Ten Important Facts about CRmovemen

By: Aman Sharma

Rosa parks

Civil Rights activist whom the U.S called the first lady of civil rights.On December 1, 1955, in Montgomery, Alabama, Parks refused to obey bus driver James F Blake's order that she give up her seat in the colored section to a white passenger, after the white section was filled. Parks was not the first person to resist bus segregation. Others had taken similar steps in the twentieth century

Martin Luter King Junior

King became a civil rights activist early in his career. He led the 1955 Bus Boycott and helped found the (SCLC) in 1957, serving as its first president. With the SCLC, King led an unsuccessful struggle against segregation in Albany Georgia in 1962, and organized nonviolent protests in Birmingham, Al that attracted national attention following television news coverage of the brutal police response. King also helped to organize the 1963 march on washington, where he delivered his "I have a dream" speech. There, he established his reputation as one of the greatest orators in American history

Montgomery bus boycott

A seminal event in the U.S civil rights movement politician and social protest campaign against the policy of racial segregation on public tranzit. When Rosa Parks, an African American woman, was arrested for refusing to surrender her seat to a white person, to December 20, 1956, when a federal ruling, Browder v. Gayle, took effect, and led to a United States Supreme Court decision that declared the Alabama and Montgomery laws requiring segregated buses to be unconstitutional

Jackie Robinson

was an American Baseball player who became the first African American to play in Major League Baseball (MLB) in the modern era. Robinson broke the Baseball Color line when the Brooklyn Dodgers started him at first base on April 15, 1947. As the first major league team to play a black man since the 1880s, the Dodgers ended Racial segregation that had relegated black players to the Negro Leagues for six decades. The example of Robinson's character and unquestionable talent challenged the traditional basis of segregation, which then marked many other aspects of American life, and contributed significantly to the Civil Rights Movement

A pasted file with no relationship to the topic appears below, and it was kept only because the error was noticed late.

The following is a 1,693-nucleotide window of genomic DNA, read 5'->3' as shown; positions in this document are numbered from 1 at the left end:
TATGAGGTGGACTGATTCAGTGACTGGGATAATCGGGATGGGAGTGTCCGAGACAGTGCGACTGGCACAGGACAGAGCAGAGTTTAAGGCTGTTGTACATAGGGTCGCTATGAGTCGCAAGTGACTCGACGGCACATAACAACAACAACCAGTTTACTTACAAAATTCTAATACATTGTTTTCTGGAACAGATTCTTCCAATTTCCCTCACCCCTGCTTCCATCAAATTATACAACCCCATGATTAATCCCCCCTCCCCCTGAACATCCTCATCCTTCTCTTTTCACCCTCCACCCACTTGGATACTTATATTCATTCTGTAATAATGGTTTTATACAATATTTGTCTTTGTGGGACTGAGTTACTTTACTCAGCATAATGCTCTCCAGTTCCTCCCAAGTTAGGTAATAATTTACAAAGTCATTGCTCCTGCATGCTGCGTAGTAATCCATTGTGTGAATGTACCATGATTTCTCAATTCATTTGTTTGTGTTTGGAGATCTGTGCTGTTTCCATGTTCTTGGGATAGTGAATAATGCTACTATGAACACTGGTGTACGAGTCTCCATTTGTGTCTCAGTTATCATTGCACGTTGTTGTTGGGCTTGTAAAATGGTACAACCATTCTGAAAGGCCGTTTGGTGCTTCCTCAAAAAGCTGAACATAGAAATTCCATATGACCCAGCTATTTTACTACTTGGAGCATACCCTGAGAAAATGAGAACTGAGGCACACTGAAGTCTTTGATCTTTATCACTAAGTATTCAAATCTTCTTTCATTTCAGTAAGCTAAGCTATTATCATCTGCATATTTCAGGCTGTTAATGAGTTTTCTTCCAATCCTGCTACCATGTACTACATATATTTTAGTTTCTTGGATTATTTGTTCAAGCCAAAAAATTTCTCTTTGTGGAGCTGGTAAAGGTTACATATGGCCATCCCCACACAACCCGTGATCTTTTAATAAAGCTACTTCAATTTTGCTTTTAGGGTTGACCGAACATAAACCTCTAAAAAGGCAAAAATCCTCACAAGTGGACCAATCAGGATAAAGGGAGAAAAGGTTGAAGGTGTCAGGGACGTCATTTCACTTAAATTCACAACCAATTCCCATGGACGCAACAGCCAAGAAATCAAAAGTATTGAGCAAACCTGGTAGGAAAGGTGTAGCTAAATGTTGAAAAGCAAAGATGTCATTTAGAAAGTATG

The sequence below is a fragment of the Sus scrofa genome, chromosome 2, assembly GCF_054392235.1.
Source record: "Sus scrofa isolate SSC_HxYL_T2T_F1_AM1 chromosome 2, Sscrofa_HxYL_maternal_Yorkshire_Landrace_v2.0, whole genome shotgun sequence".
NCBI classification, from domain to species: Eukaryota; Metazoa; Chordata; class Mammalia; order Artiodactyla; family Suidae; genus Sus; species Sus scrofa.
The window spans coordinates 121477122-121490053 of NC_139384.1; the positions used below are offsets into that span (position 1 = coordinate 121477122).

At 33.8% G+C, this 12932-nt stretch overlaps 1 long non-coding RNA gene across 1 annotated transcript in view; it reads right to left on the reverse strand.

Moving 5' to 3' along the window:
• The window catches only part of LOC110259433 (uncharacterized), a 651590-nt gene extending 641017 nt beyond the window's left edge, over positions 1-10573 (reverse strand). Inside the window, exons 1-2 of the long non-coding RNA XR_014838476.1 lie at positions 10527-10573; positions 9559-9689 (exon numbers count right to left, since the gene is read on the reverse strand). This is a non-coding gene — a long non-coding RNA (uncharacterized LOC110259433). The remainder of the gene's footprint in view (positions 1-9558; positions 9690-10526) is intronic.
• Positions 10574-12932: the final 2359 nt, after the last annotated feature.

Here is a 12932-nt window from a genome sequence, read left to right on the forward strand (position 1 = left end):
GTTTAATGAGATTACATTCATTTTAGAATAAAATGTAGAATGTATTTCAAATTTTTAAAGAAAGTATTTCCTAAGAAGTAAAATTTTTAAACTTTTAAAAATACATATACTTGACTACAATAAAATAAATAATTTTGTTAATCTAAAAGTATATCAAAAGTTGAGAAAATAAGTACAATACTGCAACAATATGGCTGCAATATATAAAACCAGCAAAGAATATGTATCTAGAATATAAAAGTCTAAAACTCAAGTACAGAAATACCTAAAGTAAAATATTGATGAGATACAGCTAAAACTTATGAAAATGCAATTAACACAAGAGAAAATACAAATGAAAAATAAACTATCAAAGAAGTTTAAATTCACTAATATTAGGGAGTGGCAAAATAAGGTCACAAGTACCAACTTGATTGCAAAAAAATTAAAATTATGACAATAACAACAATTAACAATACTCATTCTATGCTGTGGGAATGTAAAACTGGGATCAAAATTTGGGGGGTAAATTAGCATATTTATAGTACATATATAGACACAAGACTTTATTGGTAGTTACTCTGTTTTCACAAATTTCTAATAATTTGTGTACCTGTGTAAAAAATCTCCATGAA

Sweat vs Painter

The case involved a Black man, Heman Marion Sweatt, who was refused admission to the School of the University of Texas, whose president was Theophelus Painter, on the grounds that the Texas State Constitution prohibited integrated education. At the time, no law school in Texas would admit black students, or, in the language of the time, "Negro" students. The state district court in Travis County, instead of granting the plaintiff a writ of mandamus, continued the case for six months. This allowed the state time to create a law school only for black students, which it established in Huston Texas, rather than in Austin. The 'separate' law school and the college became the Thurgood Marshall School of Law at Texas Southern University (known then as "Texas State University for Negroes"). The trial court decision was affirmed by the Court of Civil Appeals and the Texas Supreme Court denied writt of error on further appeal. Sweatt and the NAACP next went to the federal courts, and the case ultimately reached the U.S. Supreme Court. W.J Durham and Thurgood Marshall presented Sweatt's case. The Supreme Court reversed the lower court decision, saying that the separate school failed to qualify, both because of quantitative differences in facilities and intangible factors, such as its isolation from most of the future lawyers with whom its graduates would interact. The court held that, when considering graduate education, intangibles must be considered as part of "substantive equality." The documentation of the court's decision includes the following differences identified between white and black facilities:


is an African-American civil rights organization. SCLC was closely associated with its first president, Dr. MLK Jr. The SCLC had a large role in the American Civil Rights movement

Brown vs Board

was a landmark U.S Supreme court case in which the Court declared state laws establishing separate public places for black and white students unconstitutional. The decision overturned the plessey vs ferguson decision of 1896 which allowed state-sponsored segregation. Handed down on May 17, 1954, the Warrens Court unanimous (9–0) decision stated that "separate educational facilities are inherently unequal." As a result, De Jure Racial Segregation was ruled a violation of the Equal protection clause of the 14th Amendment of the U.S Congress. This ruling paved the way for interegation and was a major victory of the civil rights movement